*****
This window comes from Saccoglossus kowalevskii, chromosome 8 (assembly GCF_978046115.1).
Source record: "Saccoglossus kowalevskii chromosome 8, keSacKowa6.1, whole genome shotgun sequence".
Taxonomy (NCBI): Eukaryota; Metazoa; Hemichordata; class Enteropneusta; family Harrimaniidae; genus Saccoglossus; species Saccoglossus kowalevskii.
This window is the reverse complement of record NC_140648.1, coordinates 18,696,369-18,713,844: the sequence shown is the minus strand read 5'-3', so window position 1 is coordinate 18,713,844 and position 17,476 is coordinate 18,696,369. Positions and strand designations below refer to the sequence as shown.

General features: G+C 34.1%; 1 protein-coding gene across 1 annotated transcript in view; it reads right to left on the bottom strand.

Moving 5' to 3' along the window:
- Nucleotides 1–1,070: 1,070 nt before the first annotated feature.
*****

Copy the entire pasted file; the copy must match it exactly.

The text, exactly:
This window comes from Saccoglossus kowalevskii, chromosome 8 (assembly GCF_978046115.1).
Source record: "Saccoglossus kowalevskii chromosome 8, keSacKowa6.1, whole genome shotgun sequence".
Taxonomy (NCBI): Eukaryota; Metazoa; Hemichordata; class Enteropneusta; family Harrimaniidae; genus Saccoglossus; species Saccoglossus kowalevskii.
This window is the reverse complement of record NC_140648.1, coordinates 18,696,369-18,713,844: the sequence shown is the minus strand read 5'-3', so window position 1 is coordinate 18,713,844 and position 17,476 is coordinate 18,696,369. Positions and strand designations below refer to the sequence as shown.

General features: G+C 34.1%; 1 protein-coding gene across 1 annotated transcript in view; it reads right to left on the bottom strand.

Moving 5' to 3' along the window:
- Nucleotides 1–1,070: 1,070 nt before the first annotated feature.